Planet Earth and Its Environment A 5000-million year Journey
Part of the Patterns in Nature ModuleBiology in Focus, Preliminary CourseGlenda Childrawi and Stephanie HollisPatterns in NatureTopic 14: Gaseous Exchange in Animals
DOT Point(s)Identify and compare the gaseous exchange surfaces in an insect, a fish, a frog and a mammal.oceanwideimages.com
Respiratory SurfacesAnimals have high energy demands because they actively move to search for food and escape predators. As a result they need a large amount of oxygen and they release a large amount of carbon dioxide.
Since their body surface are to volume ratio is not large enough to meet their high demand for gaseous exchange, specialised respiratory systems have evolved.
Respiratory SurfacesRespiratory surfaces are body surfaces that are in contact with the external environment and have become specialised for gaseous exchange.
The types of respiratory organs vary from one type of organism to another, but to ensure efficient exchange of gasses by diffusion, all gaseous exchange surfaces share certain common features.
Respiratory SurfacesLarge surface Area:An increased surface for gaseous exchange allows a faster rate of diffusion to supply oxygen and remove carbon dioxide. It is also necessary to compensate for the small surface are to volume ratio of the animals body.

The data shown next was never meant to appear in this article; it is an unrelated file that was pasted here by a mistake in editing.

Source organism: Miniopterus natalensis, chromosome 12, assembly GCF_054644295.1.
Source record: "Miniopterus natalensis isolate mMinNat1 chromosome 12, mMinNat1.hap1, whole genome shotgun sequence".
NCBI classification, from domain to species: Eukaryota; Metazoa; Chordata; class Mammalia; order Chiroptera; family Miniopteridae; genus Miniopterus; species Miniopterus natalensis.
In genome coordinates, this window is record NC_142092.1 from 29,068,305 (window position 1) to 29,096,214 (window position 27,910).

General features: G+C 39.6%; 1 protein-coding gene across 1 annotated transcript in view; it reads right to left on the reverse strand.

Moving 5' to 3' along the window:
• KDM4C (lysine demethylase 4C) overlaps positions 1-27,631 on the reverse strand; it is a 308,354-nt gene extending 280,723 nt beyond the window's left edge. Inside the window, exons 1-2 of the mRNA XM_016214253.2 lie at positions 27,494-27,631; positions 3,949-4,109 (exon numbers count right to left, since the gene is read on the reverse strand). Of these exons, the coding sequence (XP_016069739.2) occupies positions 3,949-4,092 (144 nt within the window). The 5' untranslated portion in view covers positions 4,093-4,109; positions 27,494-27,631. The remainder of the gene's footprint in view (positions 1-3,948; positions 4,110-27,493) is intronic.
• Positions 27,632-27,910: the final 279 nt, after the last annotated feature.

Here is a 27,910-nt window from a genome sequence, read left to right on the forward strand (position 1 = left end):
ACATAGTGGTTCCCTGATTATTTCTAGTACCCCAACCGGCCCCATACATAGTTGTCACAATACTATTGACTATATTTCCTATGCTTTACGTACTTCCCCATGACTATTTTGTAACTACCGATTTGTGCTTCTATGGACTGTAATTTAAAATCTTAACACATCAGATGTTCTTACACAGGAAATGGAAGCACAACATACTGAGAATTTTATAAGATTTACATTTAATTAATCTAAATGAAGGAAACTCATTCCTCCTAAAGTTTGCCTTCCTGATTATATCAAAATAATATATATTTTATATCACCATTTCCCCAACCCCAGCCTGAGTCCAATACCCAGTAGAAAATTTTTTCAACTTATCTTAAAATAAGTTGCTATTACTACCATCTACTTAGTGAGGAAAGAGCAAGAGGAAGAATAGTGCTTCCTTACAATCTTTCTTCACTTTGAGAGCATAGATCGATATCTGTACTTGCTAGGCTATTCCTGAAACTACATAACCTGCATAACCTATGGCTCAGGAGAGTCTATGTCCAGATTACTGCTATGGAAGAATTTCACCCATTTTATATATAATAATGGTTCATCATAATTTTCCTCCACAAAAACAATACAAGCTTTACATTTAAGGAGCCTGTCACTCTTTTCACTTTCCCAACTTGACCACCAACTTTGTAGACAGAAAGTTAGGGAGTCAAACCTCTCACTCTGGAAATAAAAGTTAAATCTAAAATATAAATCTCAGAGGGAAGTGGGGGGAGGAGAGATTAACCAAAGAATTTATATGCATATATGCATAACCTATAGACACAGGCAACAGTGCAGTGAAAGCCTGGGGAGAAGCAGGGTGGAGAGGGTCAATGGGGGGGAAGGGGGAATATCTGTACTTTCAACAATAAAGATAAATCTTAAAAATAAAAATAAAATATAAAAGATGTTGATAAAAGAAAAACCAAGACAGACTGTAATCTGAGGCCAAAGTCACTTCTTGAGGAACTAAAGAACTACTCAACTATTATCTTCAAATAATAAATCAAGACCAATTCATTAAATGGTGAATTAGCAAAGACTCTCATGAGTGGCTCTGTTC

Respiratory SurfacesThe surface area of respiratory organs may be increased by folding (lungs and gills), branching (tracheoles in insects) or flattening (flat shape of cells lining air sacs in lungs) of tissues at the surface of exchange.
Respiratory SurfacesA moist, thin surface:Creates the best possible conditions for efficient diffusion. Moisture ensures that oxygen and carbon dioxide are able to be dissolved for easy diffusion across membranes of cells and the thin nature of the surface reduces the distance that gases need to travel.
Respiratory SurfacesNear to an efficient transport system:Allows gases to be carried to the cells where they are needed or from the cells where they have been produced.
elp.manchester.ac.ukMammals: The Human Respiratory System
teachpe.comGaseous exchange in mammals takes place in millions of alveoli (air sacs) in the lungs. These alveoli form the boundary between air (external environment) and the blood capillaries in the body (internal environment).
Mammals: The Human Respiratory System
The lungs have all the typical features of an efficient gaseous exchange surface we just discussed. Increased Surface Area: An adult human has about 300 million alveoli, supplied by 280 million capillaries.